15. What has been the re-action so far to your book?

Well, it’s just about to be published, so we will have to see.





Boo Eyeplug acts as webmaster/designer for the Eyeplug site. Not the most social of creatures and with several personality issues, and rather exotic, eccentric tastes for obscure ‘cultish’ stuff which makes his ramblings seem even more sweetly abstract and often annoying.

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June 10, 2016 By : Category : Culture Features Front page Interviews Literature Music Soul Tags:, , , , , , ,
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DozenQ – Allan Crockford

This entry is part 7 of 20 in the series DozenQ 2

Allan Crockford of Galileo 7

As a member of such semi-legends as the Prisoners, The Solarflares, JTQ, Thee Headcoats and more recently The Stabilisers (amongst a much longer list), Allan Crockford has played an important if low-key part in establishing the Medway area’s reputation as a hotbed for spirited, uncompromising garage rock with a strong DIY ethic. Playing with such Medway notables as Graham Day, Billy Childish and James Taylor, his reputation was as the reliable sideman for more flamboyant figures. Now he has found a late flowering talent for writing his own material. The Galileo 7 were formed to play the songs he had been storing up for the last 3 or 4 years. The alternative was to go busking alone in Chatham High Street, a course of action which would have inevitably lead to a long stay in hospital.

01. What first got you into music, specifically forming a band?

I can’t remember a time when I didn’t love music. The sounds of late 60’s pop music must have filtered into my consciousness from a very early age. One of the earliest news items I recall having an impact on me was the Beatles split. I remember it being a lead story on the BBC early evening news bulletin, so I must have been into them from very early on. I liked the usual stuff, Beatles, Pink Floyd, Led Zeppelin, The Who etc but it never occurred to me that it was possible for me to play music like that, despite (or because of) enduring years of weekly organ lessons as a child. I played songs from the Beatles songbook on a Hammond with one of those horrible rhythm boxes, but actually being in a band with other people was not a concept I understood. I started reading the weekly press and listening to John Peel in late 76/77 and became aware of something called Punk rock amongst all the over-earnest rock… It seemed that the main point about this weird movement was that it told us that our current musical heroes were up their own arses and ‘the kids’ needed to make their own music. I never stopped liking the music I already liked (but I pretended I didn’t for a while), and I got an acoustic guitar. Having had music lessons helped a bit, but learning to play rocknroll on a Spanish guitar isn’t easy. It was only when I saw the Jam on their first appearance on Top of the Pops in april 1977 that I got the electric shock of realising THAT was what I wanted to do. But first of all I needed an electric guitar and an amp, and also some kindred spirits…. When I saw a local band called Pop Rivets (Billy Childish’s first band) play in pubs round our way that was the decider. They were great – a band inspired by punk that played unfashionable 60s covers along with their own stuff. Their two albums are still in my top 10.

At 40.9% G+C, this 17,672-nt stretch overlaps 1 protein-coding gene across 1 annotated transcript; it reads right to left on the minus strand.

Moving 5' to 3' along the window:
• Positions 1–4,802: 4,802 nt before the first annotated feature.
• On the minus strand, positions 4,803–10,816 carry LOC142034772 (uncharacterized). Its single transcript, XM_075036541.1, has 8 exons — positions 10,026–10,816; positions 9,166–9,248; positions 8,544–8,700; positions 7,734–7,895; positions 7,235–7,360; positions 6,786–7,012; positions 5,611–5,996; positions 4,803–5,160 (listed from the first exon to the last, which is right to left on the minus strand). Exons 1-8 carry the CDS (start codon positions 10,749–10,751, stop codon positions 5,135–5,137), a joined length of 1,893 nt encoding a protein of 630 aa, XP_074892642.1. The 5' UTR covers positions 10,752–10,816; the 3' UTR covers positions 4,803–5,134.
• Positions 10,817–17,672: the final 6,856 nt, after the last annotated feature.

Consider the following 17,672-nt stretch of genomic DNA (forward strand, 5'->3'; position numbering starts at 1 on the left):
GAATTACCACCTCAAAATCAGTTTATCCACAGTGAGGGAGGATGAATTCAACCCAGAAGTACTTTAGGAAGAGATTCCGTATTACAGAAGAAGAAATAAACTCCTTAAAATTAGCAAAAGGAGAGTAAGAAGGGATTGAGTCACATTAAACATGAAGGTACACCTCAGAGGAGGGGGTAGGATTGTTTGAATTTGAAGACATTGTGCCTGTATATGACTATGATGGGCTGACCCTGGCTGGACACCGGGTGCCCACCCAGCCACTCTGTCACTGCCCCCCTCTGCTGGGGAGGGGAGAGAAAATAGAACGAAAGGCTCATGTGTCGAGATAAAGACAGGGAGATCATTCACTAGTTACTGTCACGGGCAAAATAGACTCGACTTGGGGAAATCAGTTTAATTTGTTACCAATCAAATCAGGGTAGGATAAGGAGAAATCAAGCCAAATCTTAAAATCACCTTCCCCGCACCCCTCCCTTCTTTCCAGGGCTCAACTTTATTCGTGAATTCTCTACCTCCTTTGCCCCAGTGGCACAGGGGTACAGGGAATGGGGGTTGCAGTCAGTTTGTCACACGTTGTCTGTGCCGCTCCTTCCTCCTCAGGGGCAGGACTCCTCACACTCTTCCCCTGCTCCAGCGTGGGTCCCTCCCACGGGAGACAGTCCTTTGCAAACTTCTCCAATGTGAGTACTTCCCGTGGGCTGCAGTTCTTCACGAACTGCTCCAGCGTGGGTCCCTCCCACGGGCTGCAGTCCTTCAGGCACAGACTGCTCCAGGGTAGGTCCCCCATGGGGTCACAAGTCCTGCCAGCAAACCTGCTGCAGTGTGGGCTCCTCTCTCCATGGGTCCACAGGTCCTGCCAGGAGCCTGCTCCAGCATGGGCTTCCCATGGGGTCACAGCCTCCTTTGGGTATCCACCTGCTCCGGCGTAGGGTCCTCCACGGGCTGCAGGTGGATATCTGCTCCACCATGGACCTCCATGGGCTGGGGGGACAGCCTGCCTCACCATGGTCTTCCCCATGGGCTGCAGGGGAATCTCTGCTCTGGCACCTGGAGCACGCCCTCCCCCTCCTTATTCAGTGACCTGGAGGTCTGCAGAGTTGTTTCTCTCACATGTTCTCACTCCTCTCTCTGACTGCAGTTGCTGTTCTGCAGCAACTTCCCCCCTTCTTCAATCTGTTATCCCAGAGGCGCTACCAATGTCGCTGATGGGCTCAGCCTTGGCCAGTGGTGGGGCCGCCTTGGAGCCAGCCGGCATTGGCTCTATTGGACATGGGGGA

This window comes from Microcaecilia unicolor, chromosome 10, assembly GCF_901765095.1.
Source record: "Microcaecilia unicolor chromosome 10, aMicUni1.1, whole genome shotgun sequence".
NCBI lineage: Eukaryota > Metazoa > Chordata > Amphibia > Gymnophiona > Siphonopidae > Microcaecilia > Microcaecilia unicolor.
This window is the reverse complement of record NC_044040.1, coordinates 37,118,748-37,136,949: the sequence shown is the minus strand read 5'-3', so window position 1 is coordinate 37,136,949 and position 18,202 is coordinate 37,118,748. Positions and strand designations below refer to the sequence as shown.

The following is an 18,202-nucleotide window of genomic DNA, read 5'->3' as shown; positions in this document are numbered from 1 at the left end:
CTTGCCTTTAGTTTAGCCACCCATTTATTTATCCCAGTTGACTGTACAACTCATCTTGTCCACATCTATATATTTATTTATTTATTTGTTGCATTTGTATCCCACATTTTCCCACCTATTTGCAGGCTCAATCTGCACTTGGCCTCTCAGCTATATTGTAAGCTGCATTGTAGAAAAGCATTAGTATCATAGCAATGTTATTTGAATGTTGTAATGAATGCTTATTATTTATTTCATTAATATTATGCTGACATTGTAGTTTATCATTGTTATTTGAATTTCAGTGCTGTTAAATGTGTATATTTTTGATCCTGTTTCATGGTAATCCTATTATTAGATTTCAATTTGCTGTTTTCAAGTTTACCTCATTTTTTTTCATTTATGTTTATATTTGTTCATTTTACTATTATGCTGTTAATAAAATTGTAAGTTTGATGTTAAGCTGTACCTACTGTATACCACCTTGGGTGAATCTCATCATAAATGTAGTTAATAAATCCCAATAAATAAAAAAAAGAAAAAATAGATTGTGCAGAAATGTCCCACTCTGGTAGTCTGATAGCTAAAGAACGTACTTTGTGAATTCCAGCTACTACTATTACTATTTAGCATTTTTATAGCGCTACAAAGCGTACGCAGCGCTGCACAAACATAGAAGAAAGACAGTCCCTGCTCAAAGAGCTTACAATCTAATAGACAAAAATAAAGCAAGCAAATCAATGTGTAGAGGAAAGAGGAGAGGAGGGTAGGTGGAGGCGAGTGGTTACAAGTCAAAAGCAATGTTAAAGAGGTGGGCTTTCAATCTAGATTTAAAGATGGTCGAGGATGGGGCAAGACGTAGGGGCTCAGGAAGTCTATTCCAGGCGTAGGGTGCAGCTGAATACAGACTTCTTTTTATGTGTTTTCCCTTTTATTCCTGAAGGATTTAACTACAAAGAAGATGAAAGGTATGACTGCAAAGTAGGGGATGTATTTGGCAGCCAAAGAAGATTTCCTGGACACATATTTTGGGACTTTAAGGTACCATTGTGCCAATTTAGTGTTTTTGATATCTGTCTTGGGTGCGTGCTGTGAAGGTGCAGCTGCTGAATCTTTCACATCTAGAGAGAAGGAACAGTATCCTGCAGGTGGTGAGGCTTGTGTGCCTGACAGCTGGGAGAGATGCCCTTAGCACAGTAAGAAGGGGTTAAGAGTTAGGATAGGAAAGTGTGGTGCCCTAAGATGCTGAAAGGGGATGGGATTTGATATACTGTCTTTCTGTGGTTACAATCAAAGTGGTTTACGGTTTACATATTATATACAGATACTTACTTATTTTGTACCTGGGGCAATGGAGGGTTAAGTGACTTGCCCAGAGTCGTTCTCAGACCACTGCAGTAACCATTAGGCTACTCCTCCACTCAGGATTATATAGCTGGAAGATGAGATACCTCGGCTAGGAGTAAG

02. Which artists did you like when you first got into music? Are they different to the ones you were into when you first became a musician?

As I mentioned, I was mainly into the mainstream rock artists that everyone was into if they weren’t only interested in chart pap. It was punk and new wave that got me into actually making music and being in a band so from that time onwards that was what I bought and listened to. Usually the more pop end of the spectrum, but as long as it had energy and came on 7” black vinyl. The Jam, XTC, Stranglers, Buzzcocks, Sex Pistols, Clash, Soft Boys and loads of little bands that made one or two singles and disappeared, like Tours, The Stiffs etc. And of course the Pop Rivits. But I quickly found out that a lot of these bands were referencing older or more obscure artists from a time just before I discovered music – the Doors, Small Faces, The Creation, Love, Stooges and lots of no-hopers from a previous generation of punks. The kind of stuff that is now called Garage Rock or Nuggets, Freak Beat – whatever label you like. The kind of stuff that it was very difficult to track down. I also discovered the very earliest music of bands that I already liked such as the Who, Pink Floyd, Deep Purple, and realised that they mostly got it right first time and spend the rest of their careers getting worse…. in my opinion!

03. Which of today’s artists do you like? How do they compare to your earliest favourite artists?

Liking music in middle age is different from liking it as a youngster. There isn’t quite the emotional resonance and connection with a lot of music, and the fact that as a musician you tend to know the tricks tends to take away some of the magic. A lot of it is tied up with growing up, after all. But recently I’ve got into Tame Impala and Soundtrack of our Lives. I like bands who obviously have some of the same influences as me, but who take it in another direction.

04. Who do you think your audiences are? What do you think are they like?